By Sabrina Rodriguez
By Michael E. Miller
By Carlos Suarez De Jesus
By Luther Campbell
By Kyle Munzenrieder
By Sabrina Rodriguez
By Trevor Bach
By Kyle Munzenrieder
Pulling my cap down to shield my head from the cocoons, and lying as far down in the canoe as I could, I glided into the tunnel. By pushing off the echoing sides of the culvert with the paddle, I inched slowly toward the light. The tunnel grew darker and darker as I moved away from the entrance. Soon it was pitch black. As I approached what I thought was the midpoint of the long culvert, I realized that the roof was gradually getting lower. This made me slow down and reconsider. But as I was thinking about being directly beneath Okeechobee Road in a 200-yard-long culvert no doubt infested with snakes, the canoe came to an abrupt and terrifying halt.
Something large was jammed between the side of the boat and the wall of the culvert. By the way the canoe had run up against it, I could tell it was a heavy object, yet not brittle; there had been no clang or bang when we collided. I scrunched even lower, trying to frame the object between my eyes and the light at the end of the tunnel. No use. Prodding it with my paddle, I pushed the thing ahead of the canoe, and kept doing so for what seemed like a long time. At last, drawing nearer and nearer the light, I saw that it had sticks of some sort protruding from it. And then, with a little more light, the sticks became legs. It was the largest raccoon I had ever seen, bloated and stiff with rigor mortis, and when we finally reached sunlight at the end of the tunnel, I was pleased to part company.
With Hialeah Gardens on the left and industrial Medley's canalside trailer town on the right, I headed down the Miami Canal, stopping off for a beer at a waterside cafe, then musing on the faded glory of the old motels along busy Okeechobee Road, once a main thoroughfare for Miami-bound tourists. I passed the Utopia Banquet Hall and the Miami Depot Superstore ("Prices So Low They're Illegal!"), and what appeared to be the very last houseboat on the canal, parked near Bluebird Avenue in Miami Springs. I could have turned around the canoe and headed north on this very straight and broad waterway until I came to gigantic Lake Okeechobee in Palm Beach County. Instead, a couple of hours later, I pulled up between the twin drawbridges at Hook Square in Miami Springs and called it a day. The drawbridges haven't been used in decades, but the city has made them the endpoints of a lovely park that incorporates the beauty of the canal into the downtown streets. It's a good place to end a day of urban canoeing, because there's a great spaghetti restaurant across from the park.
A long time ago you could have had your boat hoisted over the salinity dam near the intersection of Le Jeune Road and NW 36th Street, but today you must drag your craft through a weedy vacant lot directly across the street from the Club Pink Pussycat, a garish strip bar. When I arrived there, sweaty and cursing, a line of bums sat on their haunches in front of the club, watching me and pointing. However, I soon left land behind again, and slipped into the northernmost and most commercial end of the Miami River. The Miami Canal had gotten a little boring, but I knew that the river itself never would. Fifteen shipping companies operate upward of 50 freighters on this narrow piece of greasy water, hauling 800,000 tons of cargo each year and pulling in revenues of about two billion dollars. Visually the upper Miami River is one of the most dramatic places in town. Caribbean ships large and small line both banks, loading and unloading. The view of the Miami Jai-Alai Fronton is stunning. And there are plenty of seamen and yacht hippies hanging around arguing and hee-hawing about things maritime.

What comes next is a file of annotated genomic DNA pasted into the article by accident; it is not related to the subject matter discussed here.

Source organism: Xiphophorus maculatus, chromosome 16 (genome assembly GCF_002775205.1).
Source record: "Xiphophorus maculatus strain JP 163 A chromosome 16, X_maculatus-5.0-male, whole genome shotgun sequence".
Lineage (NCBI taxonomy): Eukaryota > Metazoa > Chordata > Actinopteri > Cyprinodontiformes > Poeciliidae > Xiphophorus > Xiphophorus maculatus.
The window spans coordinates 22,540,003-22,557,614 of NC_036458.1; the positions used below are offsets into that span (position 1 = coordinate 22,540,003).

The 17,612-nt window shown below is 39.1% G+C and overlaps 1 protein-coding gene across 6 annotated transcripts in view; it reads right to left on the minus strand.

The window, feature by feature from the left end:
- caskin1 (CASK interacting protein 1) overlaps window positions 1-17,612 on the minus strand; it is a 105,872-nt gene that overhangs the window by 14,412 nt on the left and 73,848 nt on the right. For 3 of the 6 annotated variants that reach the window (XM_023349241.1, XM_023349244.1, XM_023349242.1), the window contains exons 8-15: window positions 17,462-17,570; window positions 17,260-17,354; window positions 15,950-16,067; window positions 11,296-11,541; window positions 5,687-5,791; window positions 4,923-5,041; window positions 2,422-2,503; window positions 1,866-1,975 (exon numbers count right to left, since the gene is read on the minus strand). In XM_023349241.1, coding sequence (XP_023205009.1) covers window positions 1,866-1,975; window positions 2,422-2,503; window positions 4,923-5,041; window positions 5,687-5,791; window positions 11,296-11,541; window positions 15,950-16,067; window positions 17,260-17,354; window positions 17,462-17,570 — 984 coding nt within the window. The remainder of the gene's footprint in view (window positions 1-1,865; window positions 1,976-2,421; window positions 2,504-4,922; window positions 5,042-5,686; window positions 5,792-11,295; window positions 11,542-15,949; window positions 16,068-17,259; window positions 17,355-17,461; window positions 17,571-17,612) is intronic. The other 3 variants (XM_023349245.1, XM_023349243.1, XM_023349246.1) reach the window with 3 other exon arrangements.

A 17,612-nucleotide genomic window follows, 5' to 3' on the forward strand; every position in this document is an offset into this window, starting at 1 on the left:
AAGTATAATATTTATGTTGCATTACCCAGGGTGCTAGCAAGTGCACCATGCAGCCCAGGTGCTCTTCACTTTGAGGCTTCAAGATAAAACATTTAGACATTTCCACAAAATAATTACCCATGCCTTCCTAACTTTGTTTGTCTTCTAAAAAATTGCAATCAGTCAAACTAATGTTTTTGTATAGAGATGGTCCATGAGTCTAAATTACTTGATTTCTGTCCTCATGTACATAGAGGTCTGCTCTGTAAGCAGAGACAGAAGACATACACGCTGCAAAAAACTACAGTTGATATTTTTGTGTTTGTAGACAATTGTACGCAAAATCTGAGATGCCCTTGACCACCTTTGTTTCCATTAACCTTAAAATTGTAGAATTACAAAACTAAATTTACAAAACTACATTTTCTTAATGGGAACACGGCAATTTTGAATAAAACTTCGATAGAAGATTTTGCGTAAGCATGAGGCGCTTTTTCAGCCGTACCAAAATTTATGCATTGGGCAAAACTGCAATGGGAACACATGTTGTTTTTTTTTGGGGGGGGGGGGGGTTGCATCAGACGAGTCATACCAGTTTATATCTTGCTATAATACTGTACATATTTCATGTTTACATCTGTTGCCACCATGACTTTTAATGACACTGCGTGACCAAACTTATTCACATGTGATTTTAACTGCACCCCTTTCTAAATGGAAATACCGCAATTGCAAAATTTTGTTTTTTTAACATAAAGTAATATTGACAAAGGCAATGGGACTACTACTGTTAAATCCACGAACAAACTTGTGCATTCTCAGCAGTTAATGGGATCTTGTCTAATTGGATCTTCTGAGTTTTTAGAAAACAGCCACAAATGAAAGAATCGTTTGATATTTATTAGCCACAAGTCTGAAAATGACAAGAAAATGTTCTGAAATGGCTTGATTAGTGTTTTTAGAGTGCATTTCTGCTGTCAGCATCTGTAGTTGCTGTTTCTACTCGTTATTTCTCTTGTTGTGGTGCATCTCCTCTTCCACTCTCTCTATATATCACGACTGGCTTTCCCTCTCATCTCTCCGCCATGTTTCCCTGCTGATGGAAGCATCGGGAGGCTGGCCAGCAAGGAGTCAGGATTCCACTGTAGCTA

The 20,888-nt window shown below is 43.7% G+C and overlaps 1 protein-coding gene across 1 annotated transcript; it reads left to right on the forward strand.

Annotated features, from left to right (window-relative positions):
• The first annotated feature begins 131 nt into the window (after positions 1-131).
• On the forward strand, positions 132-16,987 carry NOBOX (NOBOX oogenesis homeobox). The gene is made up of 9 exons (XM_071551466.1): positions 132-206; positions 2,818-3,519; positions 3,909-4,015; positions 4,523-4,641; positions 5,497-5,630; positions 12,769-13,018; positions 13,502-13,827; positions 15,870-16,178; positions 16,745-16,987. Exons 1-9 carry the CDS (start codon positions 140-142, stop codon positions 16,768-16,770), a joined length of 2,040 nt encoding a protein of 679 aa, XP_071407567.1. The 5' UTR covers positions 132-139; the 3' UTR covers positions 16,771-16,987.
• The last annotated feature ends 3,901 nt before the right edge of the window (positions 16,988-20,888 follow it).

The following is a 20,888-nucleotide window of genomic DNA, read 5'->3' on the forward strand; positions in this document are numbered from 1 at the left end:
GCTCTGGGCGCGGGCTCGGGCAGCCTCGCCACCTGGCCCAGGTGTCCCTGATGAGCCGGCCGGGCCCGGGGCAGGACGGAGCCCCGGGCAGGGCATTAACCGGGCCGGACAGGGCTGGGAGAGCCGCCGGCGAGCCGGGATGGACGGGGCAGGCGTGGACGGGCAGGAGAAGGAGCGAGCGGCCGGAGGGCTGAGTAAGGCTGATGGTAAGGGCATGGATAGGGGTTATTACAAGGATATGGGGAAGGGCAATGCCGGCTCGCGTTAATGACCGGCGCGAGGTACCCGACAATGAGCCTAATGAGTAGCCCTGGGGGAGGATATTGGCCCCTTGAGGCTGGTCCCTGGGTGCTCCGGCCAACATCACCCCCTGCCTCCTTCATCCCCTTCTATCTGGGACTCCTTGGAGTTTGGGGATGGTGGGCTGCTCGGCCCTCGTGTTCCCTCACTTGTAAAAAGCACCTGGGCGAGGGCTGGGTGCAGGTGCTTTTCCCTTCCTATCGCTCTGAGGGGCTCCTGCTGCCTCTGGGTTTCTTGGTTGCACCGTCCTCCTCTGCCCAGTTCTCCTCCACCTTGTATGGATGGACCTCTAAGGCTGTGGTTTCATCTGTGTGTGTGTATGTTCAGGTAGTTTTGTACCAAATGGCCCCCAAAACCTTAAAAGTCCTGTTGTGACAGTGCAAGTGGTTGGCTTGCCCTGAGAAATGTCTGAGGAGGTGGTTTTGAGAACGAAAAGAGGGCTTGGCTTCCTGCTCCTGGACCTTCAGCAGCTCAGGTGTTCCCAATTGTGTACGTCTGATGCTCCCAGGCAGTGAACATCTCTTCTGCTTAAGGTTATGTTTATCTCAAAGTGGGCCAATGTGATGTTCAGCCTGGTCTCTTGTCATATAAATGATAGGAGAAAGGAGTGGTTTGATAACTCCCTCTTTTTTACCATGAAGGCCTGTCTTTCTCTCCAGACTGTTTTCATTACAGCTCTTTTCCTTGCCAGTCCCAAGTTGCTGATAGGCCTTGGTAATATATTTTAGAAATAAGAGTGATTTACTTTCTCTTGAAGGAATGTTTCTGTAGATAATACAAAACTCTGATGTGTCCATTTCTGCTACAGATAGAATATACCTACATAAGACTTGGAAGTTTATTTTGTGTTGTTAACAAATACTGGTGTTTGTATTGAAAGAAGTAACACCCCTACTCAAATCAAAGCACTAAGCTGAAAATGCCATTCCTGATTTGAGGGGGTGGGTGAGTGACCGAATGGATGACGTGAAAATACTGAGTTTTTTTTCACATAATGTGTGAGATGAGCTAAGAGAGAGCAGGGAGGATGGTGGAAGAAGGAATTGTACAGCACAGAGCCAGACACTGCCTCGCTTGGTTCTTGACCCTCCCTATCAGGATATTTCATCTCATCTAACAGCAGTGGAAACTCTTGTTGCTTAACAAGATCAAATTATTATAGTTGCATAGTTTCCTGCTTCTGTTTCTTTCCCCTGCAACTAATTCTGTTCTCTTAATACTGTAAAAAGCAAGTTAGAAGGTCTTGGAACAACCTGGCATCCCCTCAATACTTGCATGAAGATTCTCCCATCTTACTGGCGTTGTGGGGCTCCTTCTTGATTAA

After a brief exploratory sortie into Palmer Lake - a rock pit begun in the 1930s to feed a nearby concrete plant, and today a favorite boat refuge during hurricanes - I turned west into the Tamiami Canal. The Tamiami, unlike the Miami Canal, was almost an accident. In 1915 a scheme to build a road from Miami to Tampa was first formally proposed to the Florida legislature, and the next year a giant dredge began digging near downtown Miami. The idea was for road crews to use the muck scooped up by the dredge as building material; the canal itself was much less important than the highway, a by-product really. Like Alligator Alley 30 miles to the north, the presence of Tamiami Trail and its adjacent canal soon began interfering with the overland movement of water that naturally flows south in a vast, slow sheet from Lake Okeechobee. As much as anything else, the Tamiami Canal helped reduce water levels in the Everglades and began a pattern of Everglades drought that so obviously persists today.
There are other legacies as well. One of them is recounted in the opening pages of A Childhood, in which author Harry Crews describes the circumstances of his birth. His father, like many poor white Southerners in the early 1920s, traveled to Miami to work on the dredges digging the Tamiami Trail, when the project was going full bore. After three years in what must have been hellish heat, hardship, and isolation, Crews's father came out of the swamps with one of the silver pocket watches given to workers who'd survived to see the completion of the project. He also had a fine dose of venereal disease, due to a night in a chickee with an Indian prostitute. The doctor who removed one of his testicles in an effort to stop the sickness told him he would never be able to have children. But the accidental canal resulted in an accidental son.